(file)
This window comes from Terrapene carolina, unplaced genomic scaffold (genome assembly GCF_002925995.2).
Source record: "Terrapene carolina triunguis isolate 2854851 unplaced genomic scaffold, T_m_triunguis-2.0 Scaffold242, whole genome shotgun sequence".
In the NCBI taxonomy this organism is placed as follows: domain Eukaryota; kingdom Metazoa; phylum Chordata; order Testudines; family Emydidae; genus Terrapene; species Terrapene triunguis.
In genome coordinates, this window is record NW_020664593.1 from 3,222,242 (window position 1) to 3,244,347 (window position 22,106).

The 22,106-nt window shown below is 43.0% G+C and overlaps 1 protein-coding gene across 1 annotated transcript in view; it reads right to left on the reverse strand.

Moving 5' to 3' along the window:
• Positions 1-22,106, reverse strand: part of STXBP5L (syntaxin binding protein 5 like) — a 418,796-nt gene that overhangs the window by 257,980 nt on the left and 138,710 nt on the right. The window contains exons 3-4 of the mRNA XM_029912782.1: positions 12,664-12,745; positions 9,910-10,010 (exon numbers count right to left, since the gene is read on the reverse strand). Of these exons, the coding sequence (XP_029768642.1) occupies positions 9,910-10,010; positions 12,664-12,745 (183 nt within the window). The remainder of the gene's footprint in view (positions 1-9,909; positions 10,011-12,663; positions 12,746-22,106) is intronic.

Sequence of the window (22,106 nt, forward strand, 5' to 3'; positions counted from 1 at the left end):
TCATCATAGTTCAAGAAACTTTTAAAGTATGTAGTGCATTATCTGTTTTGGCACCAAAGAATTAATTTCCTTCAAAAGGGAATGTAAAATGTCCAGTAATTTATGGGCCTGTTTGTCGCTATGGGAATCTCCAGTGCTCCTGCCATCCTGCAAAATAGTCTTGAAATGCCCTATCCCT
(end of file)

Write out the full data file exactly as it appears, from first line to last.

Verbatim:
This window comes from Terrapene carolina, unplaced genomic scaffold (genome assembly GCF_002925995.2).
Source record: "Terrapene carolina triunguis isolate 2854851 unplaced genomic scaffold, T_m_triunguis-2.0 Scaffold242, whole genome shotgun sequence".
In the NCBI taxonomy this organism is placed as follows: domain Eukaryota; kingdom Metazoa; phylum Chordata; order Testudines; family Emydidae; genus Terrapene; species Terrapene triunguis.
In genome coordinates, this window is record NW_020664593.1 from 3,222,242 (window position 1) to 3,244,347 (window position 22,106).

The 22,106-nt window shown below is 43.0% G+C and overlaps 1 protein-coding gene across 1 annotated transcript in view; it reads right to left on the reverse strand.

Moving 5' to 3' along the window:
• Positions 1-22,106, reverse strand: part of STXBP5L (syntaxin binding protein 5 like) — a 418,796-nt gene that overhangs the window by 257,980 nt on the left and 138,710 nt on the right. The window contains exons 3-4 of the mRNA XM_029912782.1: positions 12,664-12,745; positions 9,910-10,010 (exon numbers count right to left, since the gene is read on the reverse strand). Of these exons, the coding sequence (XP_029768642.1) occupies positions 9,910-10,010; positions 12,664-12,745 (183 nt within the window). The remainder of the gene's footprint in view (positions 1-9,909; positions 10,011-12,663; positions 12,746-22,106) is intronic.

Sequence of the window (22,106 nt, forward strand, 5' to 3'; positions counted from 1 at the left end):
TCATCATAGTTCAAGAAACTTTTAAAGTATGTAGTGCATTATCTGTTTTGGCACCAAAGAATTAATTTCCTTCAAAAGGGAATGTAAAATGTCCAGTAATTTATGGGCCTGTTTGTCGCTATGGGAATCTCCAGTGCTCCTGCCATCCTGCAAAATAGTCTTGAAATGCCCTATCCCT